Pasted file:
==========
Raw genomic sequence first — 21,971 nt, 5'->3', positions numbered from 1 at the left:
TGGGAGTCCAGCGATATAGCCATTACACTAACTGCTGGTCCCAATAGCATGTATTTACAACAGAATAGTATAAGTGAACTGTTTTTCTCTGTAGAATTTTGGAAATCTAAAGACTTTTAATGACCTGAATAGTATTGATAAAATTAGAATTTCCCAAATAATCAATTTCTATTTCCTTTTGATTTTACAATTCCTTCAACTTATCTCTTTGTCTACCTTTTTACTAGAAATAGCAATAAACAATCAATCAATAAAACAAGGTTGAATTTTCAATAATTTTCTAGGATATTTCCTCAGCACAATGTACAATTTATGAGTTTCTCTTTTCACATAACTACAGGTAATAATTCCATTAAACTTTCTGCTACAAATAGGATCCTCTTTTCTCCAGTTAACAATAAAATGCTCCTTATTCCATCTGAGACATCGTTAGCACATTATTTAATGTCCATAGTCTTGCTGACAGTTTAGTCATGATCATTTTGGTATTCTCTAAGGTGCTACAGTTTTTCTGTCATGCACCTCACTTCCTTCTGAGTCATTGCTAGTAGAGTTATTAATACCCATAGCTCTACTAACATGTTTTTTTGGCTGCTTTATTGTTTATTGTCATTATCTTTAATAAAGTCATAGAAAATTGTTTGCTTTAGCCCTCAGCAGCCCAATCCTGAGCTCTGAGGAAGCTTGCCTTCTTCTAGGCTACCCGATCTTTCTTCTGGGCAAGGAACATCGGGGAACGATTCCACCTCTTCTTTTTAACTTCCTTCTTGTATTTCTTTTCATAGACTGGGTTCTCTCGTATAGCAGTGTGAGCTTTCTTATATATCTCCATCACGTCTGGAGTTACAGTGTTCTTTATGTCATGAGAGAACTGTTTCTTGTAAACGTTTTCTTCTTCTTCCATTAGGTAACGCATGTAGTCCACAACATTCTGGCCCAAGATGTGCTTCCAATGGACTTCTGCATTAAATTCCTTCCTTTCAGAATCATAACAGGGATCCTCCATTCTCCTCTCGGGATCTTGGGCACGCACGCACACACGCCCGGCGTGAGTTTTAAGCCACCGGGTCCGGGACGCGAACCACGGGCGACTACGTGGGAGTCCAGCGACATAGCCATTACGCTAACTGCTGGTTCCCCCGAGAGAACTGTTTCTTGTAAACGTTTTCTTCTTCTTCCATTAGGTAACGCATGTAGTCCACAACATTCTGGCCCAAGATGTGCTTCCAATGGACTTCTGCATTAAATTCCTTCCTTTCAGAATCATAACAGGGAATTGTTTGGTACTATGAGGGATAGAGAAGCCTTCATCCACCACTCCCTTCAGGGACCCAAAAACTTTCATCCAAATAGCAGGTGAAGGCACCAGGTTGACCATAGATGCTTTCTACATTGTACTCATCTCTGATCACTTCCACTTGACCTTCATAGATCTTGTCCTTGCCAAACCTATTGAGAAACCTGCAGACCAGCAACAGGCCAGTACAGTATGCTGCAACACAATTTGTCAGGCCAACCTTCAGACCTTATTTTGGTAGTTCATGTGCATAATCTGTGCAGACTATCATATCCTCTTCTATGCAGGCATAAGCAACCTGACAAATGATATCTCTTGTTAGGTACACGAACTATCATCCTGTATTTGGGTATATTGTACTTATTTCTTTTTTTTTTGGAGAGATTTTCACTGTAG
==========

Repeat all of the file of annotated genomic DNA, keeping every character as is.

Raw genomic sequence first — 21,971 nt, 5'->3', positions numbered from 1 at the left:
TGGGAGTCCAGCGATATAGCCATTACACTAACTGCTGGTCCCAATAGCATGTATTTACAACAGAATAGTATAAGTGAACTGTTTTTCTCTGTAGAATTTTGGAAATCTAAAGACTTTTAATGACCTGAATAGTATTGATAAAATTAGAATTTCCCAAATAATCAATTTCTATTTCCTTTTGATTTTACAATTCCTTCAACTTATCTCTTTGTCTACCTTTTTACTAGAAATAGCAATAAACAATCAATCAATAAAACAAGGTTGAATTTTCAATAATTTTCTAGGATATTTCCTCAGCACAATGTACAATTTATGAGTTTCTCTTTTCACATAACTACAGGTAATAATTCCATTAAACTTTCTGCTACAAATAGGATCCTCTTTTCTCCAGTTAACAATAAAATGCTCCTTATTCCATCTGAGACATCGTTAGCACATTATTTAATGTCCATAGTCTTGCTGACAGTTTAGTCATGATCATTTTGGTATTCTCTAAGGTGCTACAGTTTTTCTGTCATGCACCTCACTTCCTTCTGAGTCATTGCTAGTAGAGTTATTAATACCCATAGCTCTACTAACATGTTTTTTTGGCTGCTTTATTGTTTATTGTCATTATCTTTAATAAAGTCATAGAAAATTGTTTGCTTTAGCCCTCAGCAGCCCAATCCTGAGCTCTGAGGAAGCTTGCCTTCTTCTAGGCTACCCGATCTTTCTTCTGGGCAAGGAACATCGGGGAACGATTCCACCTCTTCTTTTTAACTTCCTTCTTGTATTTCTTTTCATAGACTGGGTTCTCTCGTATAGCAGTGTGAGCTTTCTTATATATCTCCATCACGTCTGGAGTTACAGTGTTCTTTATGTCATGAGAGAACTGTTTCTTGTAAACGTTTTCTTCTTCTTCCATTAGGTAACGCATGTAGTCCACAACATTCTGGCCCAAGATGTGCTTCCAATGGACTTCTGCATTAAATTCCTTCCTTTCAGAATCATAACAGGGATCCTCCATTCTCCTCTCGGGATCTTGGGCACGCACGCACACACGCCCGGCGTGAGTTTTAAGCCACCGGGTCCGGGACGCGAACCACGGGCGACTACGTGGGAGTCCAGCGACATAGCCATTACGCTAACTGCTGGTTCCCCCGAGAGAACTGTTTCTTGTAAACGTTTTCTTCTTCTTCCATTAGGTAACGCATGTAGTCCACAACATTCTGGCCCAAGATGTGCTTCCAATGGACTTCTGCATTAAATTCCTTCCTTTCAGAATCATAACAGGGAATTGTTTGGTACTATGAGGGATAGAGAAGCCTTCATCCACCACTCCCTTCAGGGACCCAAAAACTTTCATCCAAATAGCAGGTGAAGGCACCAGGTTGACCATAGATGCTTTCTACATTGTACTCATCTCTGATCACTTCCACTTGACCTTCATAGATCTTGTCCTTGCCAAACCTATTGAGAAACCTGCAGACCAGCAACAGGCCAGTACAGTATGCTGCAACACAATTTGTCAGGCCAACCTTCAGACCTTATTTTGGTAGTTCATGTGCATAATCTGTGCAGACTATCATATCCTCTTCTATGCAGGCATAAGCAACCTGACAAATGATATCTCTTGTTAGGTACACGAACTATCATCCTGTATTTGGGTATATTGTACTTATTTCTTTTTTTTTTGGAGAGATTTTCACTGTAG